EV charging infrastructure credits are speeding up the transition to clean transportation

EV charging

Widespread adoption of zero-emissions vehicles (ZEVs) could assist many regions in achieving robust greenhouse gas mitigation goals. Government mandates, market-based incentive programs, and innovative technologies have been building momentum, and the transportation sector seems to have reached a tipping point. To meet its ambitious targets, the United States needs a solid suite of electric vehicle (EV) charging and refueling infrastructure. So far, California is the leading state in the deployment of EVs, and has set aggressive climate goals. By 2025, the state hopes to have adequate infrastructure to support 1.5 million ZEVs, and provide 250,000 battery EV chargers.


Clean transportation is developing nationwide, but is particularly present in California due to both the proliferation of EV charging infrastructure and the availability of EV purchase incentives. There is wide agreement that the availability of clean energy infrastructure is required to enable wide-scale EV adoption. To further catalyze the rapid expansion of EV charging stations in California, a ZEV infrastructure crediting provision was added to the state’s Low Carbon Fuel Standard (LCFS) in 2018. 

While most credits generated under the LCFS are related to fuel dispensed, the infrastructure provisions enable entities to generate credits for available fueling capacity instead of actual fueling activity. The infrastructure provision covers both Hydrogen Refueling Infrastructure (HRI) and Direct Current (DC) Fast Charging Infrastructure (FCI), also known as Level 3 chargers. 

Levels 1 and 2 charging use a universal connector that can be plugged into any EV, and the majority of consumer EV owners do their charging at home using Level 2 chargers, which are relatively slow and inexpensive. Most often, DC fast chargers — which charge an EV battery in about half an hour — can be found at commercial centers, or along major travel corridors. 

Fast charging provides the fastest available fill-up, but not every EV model is equipped for it. DC fast charging uses three different connector systems: CHAdeMO, CCS Combo, and Tesla Supercharger. When installing an EV infrastructure, it is important for station owners to consider the type of charger they offer. In some cases, the amount of possible FCI credits may be limited if only one charger type is available at a site. Understanding what variables to consider in an installation project will help your organization maximize its cost savings.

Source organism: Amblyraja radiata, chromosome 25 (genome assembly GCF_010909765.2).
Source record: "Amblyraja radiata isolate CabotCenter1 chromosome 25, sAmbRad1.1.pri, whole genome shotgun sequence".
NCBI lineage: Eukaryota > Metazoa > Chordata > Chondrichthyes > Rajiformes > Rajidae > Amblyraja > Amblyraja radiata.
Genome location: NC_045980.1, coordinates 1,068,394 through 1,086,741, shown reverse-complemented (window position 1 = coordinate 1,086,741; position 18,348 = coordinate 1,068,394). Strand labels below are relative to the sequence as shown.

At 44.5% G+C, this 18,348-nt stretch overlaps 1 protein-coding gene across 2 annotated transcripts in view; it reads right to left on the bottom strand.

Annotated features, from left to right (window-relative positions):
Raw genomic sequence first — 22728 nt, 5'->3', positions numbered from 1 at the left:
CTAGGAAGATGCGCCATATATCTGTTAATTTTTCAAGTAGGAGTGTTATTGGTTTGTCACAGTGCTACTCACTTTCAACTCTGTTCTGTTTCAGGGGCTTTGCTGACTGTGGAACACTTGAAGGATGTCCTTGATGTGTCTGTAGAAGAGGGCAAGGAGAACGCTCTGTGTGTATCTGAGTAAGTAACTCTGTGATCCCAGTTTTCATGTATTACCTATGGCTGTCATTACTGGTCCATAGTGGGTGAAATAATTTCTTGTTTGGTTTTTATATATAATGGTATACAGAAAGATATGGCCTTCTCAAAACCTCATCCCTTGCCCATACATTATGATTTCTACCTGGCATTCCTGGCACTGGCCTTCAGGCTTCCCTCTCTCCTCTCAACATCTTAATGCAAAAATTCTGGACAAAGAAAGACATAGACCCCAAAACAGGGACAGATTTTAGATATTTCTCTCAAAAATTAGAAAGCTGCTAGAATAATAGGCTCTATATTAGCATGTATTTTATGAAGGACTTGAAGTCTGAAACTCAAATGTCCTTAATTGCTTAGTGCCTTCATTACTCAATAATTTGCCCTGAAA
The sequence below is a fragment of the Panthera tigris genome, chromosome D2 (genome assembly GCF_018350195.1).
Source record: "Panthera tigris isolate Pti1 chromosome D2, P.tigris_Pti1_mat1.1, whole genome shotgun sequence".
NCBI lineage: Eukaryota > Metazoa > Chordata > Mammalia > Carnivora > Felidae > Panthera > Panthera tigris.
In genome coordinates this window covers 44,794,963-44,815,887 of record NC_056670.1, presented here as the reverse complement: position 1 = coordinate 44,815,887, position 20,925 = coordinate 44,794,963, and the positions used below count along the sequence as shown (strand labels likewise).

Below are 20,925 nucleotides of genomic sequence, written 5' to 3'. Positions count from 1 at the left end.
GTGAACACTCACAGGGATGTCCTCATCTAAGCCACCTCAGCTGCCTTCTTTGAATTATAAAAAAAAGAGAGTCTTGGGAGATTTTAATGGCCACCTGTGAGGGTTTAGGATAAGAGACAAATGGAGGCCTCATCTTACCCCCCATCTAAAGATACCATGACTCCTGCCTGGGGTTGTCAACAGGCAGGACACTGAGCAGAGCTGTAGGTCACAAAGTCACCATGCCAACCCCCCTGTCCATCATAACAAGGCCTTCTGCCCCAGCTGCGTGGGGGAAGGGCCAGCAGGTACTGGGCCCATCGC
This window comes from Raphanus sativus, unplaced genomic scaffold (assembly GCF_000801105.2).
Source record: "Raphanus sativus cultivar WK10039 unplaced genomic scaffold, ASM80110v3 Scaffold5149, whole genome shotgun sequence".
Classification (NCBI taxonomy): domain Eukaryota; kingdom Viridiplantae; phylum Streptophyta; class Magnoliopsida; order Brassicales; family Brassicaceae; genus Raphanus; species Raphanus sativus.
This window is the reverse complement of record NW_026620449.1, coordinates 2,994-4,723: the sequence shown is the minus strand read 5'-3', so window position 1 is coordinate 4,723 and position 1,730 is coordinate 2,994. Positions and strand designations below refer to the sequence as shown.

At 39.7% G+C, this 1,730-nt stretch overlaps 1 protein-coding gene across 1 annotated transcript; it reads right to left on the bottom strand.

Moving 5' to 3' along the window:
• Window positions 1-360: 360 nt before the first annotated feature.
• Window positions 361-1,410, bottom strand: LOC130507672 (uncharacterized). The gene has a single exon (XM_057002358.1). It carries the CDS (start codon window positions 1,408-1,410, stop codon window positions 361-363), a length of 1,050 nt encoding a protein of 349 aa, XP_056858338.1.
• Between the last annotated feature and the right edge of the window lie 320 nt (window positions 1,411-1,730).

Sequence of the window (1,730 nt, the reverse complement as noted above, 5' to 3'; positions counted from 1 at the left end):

The infrastructure crediting provisions come from an attempt to solve a chicken-or-egg problem. While consumers want assurance that they will have access to charging stations in a variety of locations, infrastructure owners want to know demand will exist to drive utilization. The LCFS Charging Infrastructure crediting provisions ensure infrastructure owners are able to recoup their investments by providing a revenue stream for fueling stations based on the capacity made available, rather than the actual fuel dispensed. infrastructure crediting process

Incentivizing the expansion of charging infrastructure is critical during this early stage of ZEV adoption. As fueling activity increases, the number of credits generated under the infrastructure provision decreases, until eventually all of the credit activity is derived from actual fueling. Each site has a fueling capacity limit — the maximum is 1,200 kg/day for HRI stations, and between 2,500 kw for FCI stations, where each charger at the FCI station must have a nameplate capacity of between 50 kW and 350 kw. 

The HRI station’s fueling capacity is generated by studying factors such as time between fills, hourly distribution, and mass flow fueling rate. Crediting for HRI stations is based on 100% of the station capacity while FCI credit generation depends on charger capacity and covers 10-20% utilization. Infrastructure credits can be generated for five years at FCI stations and fifteen years at HRI stations.


There are limits to the number of facilities that can be approved by California Air Resources Board (CARB). As of November, 2021, there were 62 HRI stations and 1,314 FCI stations at a total of 259 sites across California. Applications for new stations can be accepted as long as the estimated potential HRI and FCI credits from all approved stations does not exceed 2.5% of LCFS deficits in the prior quarter. 

In addition to the global program requirements, individual stations must be publicly accessible 24 hours a day. An eligible station cannot have any gates or codes to access, and should not require any special training to be used, and the site must accept major credit and debit cards at the point of sale terminal. 

The application and documentation process can be complex and onerous. Fuel station owners must report fuel transactions on a quarterly basis to CARB, they must include cost and revenue data in their quarterly reports, and there are additional annual reporting requirements. With so many specific rules, infrastructure crediting can be difficult to navigate. Working with an advisor like 3Degrees can help alleviate the administrative burden of program participation while ensuring the highest possible return. For more information, please contact us here.